Friday, June 02, 2006

Anti-Reservation Protests in India

In recent weeks there have been many protests against the system of caste-based system reservations in India – especially reservations in institutes of higher education. I broadly support the principle of caste-based reservations. However I do have certain misgivings about the way this principle is put into practice.


Reservations and Merit

Most people who hold an anti-reservation viewpoint claim that caste-based reservations are inherently opposed to merit. Slogans like “murder of merit” are common in the anti-reservation movement. I disagree with this point of view. After all, what is the definition of “merit” ? In India admission to educational institutions is primarily based on obtaining high scores in designated examinations. Can we seriously claim that these exams are truly accurate mechanisms for measuring merit ? To a certain extent, examinations in India do measure a candidate’s level of education, but to an even larger extent doing well in these exams depends on joining the right coaching classes and learning the appropriate exam-writing techniques. If, by “merit” we mean innate talent or ability, then our exam system fails miserably to measure it accurately.

To those who claim that merit is seriously undermined by reservations I ask: do you believe (as I do) that merit (i.e., innate ability or talent) is randomly distributed in society, and is not the exclusive preserve of certain upper-caste groups. If merit/ability/talent is truly distributed randomly in society and the selection process was fair, surely one would expect all castes to be represented in various professions broadly in the same proportion as their share of the population. Clearly this is not the case by a very wide margin. Although caste data is scarce, studies, as well as anecdotal evidence indicate that the vast majority of elite professionals in India belong to the upper castes. For example, Santosh Goyal studied the caste composition of 3,129 top executives of 1,100 large companies in the Indian corporate sector. He could ascertain the castes of approximately two-thirds of these officers from their names. He found that Brahmins accounted for 41% of the total, even though according to the 1931 census Brahmins comprised only 4.32% of the total population of (undivided ?) India (link). If one rejects the idea that upper castes are in some way genetically superior, one has to accept that the social mechanisms through which innate ability is translated into certifiable skill are inherently biased in favor of the upper castes. In reality these unfair social mechanisms work as a form of reservation in favor of upper castes. I believe that any program of affirmative action that seeks to correct this historic unfairness should actually be seen as a form of de-reservation.


Reservations and Efficiency

One argument of the anti-reservation activists is that reservations reduce the efficient functioning of organizations. To a limited extent, I do agree with this argument, at least for those positions that require a very high level of prior specialized technical training (as opposed to innate ability). For example positions that require super-specialization in say neurosurgery may not be ideal for reservations. However this argument is less and less valid as one goes down the level of training. For entrance into a bachelor’s degree program, one does not need any kind of highly specialized technical training; high school level education is sufficient. Moreover evidence on the ground indicates that reservations may not necessarily harm efficiency. For example, in Southern states such as Tamil Nadu reservations are much more extensive than in Northern states. However, the state administrations as well as the industrial sectors in the Southern states have performed no worse (and in most cases much better) than in the Northern states. Moreover, in the U.S., one can see that some of the most competitive and efficient companies such as GE, IBM, etc. follow affirmative action policies to increase diversity (link and link) without any apparent loss of efficiency or competitiveness.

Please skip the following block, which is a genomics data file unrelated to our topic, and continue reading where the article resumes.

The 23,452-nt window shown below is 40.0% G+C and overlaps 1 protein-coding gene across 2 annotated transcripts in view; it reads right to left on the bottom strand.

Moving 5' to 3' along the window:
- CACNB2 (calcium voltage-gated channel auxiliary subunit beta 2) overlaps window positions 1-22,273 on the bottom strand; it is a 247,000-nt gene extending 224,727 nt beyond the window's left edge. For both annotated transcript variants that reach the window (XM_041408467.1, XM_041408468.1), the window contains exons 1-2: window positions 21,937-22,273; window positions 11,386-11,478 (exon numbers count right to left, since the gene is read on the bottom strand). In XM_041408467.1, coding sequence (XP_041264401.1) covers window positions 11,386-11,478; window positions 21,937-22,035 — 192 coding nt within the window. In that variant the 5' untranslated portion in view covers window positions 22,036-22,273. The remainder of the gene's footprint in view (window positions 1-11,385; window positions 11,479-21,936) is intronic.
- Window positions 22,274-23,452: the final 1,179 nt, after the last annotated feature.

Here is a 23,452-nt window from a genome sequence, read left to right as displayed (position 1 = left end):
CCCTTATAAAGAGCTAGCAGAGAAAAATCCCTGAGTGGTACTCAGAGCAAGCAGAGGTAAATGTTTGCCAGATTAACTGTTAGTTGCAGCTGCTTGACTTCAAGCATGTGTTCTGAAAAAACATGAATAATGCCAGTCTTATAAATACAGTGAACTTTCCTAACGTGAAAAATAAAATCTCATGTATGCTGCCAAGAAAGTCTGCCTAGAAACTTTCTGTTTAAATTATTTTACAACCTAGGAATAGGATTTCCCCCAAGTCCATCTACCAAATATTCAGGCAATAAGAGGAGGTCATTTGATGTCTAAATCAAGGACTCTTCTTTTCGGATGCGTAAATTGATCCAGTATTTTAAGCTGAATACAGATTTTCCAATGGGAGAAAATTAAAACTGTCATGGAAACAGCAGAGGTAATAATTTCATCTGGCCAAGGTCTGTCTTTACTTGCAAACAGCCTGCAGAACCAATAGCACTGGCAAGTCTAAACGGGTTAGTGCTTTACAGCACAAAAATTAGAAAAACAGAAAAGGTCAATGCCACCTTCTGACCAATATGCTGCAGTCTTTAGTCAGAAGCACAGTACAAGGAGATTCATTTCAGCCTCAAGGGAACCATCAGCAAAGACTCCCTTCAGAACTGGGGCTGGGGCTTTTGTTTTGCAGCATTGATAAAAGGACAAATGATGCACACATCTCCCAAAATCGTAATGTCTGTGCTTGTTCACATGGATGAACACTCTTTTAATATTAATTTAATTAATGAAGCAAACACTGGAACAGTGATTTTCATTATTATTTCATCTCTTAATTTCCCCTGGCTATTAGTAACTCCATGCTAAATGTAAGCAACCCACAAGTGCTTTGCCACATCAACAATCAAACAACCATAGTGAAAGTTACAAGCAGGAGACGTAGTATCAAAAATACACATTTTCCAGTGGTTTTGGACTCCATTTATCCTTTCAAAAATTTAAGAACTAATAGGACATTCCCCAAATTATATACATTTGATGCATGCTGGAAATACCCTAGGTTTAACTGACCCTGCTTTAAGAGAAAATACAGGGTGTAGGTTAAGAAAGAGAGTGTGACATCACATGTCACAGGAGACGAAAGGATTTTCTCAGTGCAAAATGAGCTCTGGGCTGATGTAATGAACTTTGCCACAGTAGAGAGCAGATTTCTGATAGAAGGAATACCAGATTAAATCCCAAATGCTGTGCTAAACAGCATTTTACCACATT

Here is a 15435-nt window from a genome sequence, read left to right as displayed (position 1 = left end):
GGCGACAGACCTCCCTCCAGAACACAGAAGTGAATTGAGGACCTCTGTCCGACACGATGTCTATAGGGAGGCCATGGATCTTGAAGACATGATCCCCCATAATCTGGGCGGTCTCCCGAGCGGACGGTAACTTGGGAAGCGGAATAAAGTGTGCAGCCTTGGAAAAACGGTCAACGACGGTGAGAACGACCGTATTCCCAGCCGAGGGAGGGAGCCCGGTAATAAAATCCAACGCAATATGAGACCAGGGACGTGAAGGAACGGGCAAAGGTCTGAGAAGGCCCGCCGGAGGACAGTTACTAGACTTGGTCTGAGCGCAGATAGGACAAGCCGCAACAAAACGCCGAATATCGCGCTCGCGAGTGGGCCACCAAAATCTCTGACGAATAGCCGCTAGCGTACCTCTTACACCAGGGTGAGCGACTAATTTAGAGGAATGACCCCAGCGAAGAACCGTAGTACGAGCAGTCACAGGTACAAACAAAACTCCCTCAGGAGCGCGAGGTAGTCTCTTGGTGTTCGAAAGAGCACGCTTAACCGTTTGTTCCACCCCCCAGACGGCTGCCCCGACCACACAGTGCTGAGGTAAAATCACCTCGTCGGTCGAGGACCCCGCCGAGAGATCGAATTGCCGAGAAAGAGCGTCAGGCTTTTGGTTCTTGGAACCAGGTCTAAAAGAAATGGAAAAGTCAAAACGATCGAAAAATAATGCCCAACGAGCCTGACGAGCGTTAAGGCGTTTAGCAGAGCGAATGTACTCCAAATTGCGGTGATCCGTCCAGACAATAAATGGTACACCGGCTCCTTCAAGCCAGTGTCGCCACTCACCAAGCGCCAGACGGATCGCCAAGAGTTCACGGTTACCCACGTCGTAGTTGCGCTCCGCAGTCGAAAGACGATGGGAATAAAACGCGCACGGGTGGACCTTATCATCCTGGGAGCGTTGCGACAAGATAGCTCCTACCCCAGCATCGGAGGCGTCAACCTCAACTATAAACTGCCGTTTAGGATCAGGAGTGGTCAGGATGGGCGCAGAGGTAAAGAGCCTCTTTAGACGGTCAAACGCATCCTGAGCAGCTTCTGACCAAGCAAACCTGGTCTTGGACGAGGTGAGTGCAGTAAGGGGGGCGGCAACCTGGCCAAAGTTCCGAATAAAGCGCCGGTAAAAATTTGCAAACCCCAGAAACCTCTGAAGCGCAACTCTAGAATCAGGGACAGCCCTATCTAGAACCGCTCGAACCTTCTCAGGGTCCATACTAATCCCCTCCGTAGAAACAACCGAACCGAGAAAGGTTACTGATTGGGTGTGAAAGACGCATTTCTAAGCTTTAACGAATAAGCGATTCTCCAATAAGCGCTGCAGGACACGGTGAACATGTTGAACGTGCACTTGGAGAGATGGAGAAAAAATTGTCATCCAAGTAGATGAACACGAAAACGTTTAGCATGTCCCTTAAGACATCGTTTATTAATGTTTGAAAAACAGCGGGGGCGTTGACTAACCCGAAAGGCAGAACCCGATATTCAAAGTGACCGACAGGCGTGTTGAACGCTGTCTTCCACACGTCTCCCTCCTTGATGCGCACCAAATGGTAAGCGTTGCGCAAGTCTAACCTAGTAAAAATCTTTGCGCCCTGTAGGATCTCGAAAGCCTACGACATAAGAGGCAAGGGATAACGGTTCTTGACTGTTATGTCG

I do agree that reservations may cause some small reductions in efficiency in certain situations and may impose some costs, but I believe that on the whole the benefits to society are likely to be even larger. For a discussion on the costs and benefits of reservation see this.



Reservations and the Creamy Layer

Another major argument of the anti-reservation activists is that reservations help only the already well-to-do among the Schedules Castes and Scheduled Tribes (SC/ST) and Other Backward Classes (OBCs), and the “truly deserving” do not benefit in any way. There is an element of truth in this argument. It is true that those who benefit from reservations are likely to be from among the more prosperous and better educated in their caste. However, I believe that in spite of this, reservations and other forms of affirmative action do serve a useful purpose. First of all, regulations already exist to prevent the highly privileged among the OBCs from taking undue advantage of reservations (link). Secondly, it is clear that even in the open (i.e, non-reserved) category, people from the creamy layer among the upper castes, those with access to the best private schools, coaching classes, etc., have a disproportionately high representation. So this phenomenon exists for general category seats as well, not just for reserved seats. But most importantly, it must be remembered that the primary purpose of caste-based reservations is to reduce inter-caste disparities. Nobody claims that reservations will directly reduce disparities among individuals within the same caste. Here is what the Mandal Commission Report says. “When a backward class candidate becomes a Collector or a Superintendent of Police, the material benefits accruing from his position are limited to the members of his family only. But the psychological spin off of this phenomenon is tremendous; the entire community of that backward class candidate feels socially elevated. Even when no tangible benefits flow to the community at large, the feeling that now it has its ‘own man’ in the ‘corridors of power’ acts as morale booster”. In other words, it is hoped that reservations will help in awakening a new sense of aspiration and a new sense of possibility among those to whom opportunities have long been denied. To a certain extent, this new sense of possibility has indeed become a reality in modern India, and reservations (along with democracy and economic growth) have played a part in this. Author V.S. Naipaul in his book India: A Million Mutinies Now has this to say. “And out of this political frenzy there had come a kind of balance: for the first time in the history of India, perhaps, most people felt that they or their representatives, someone of their group, had a chance of getting to the warm center of power and money.”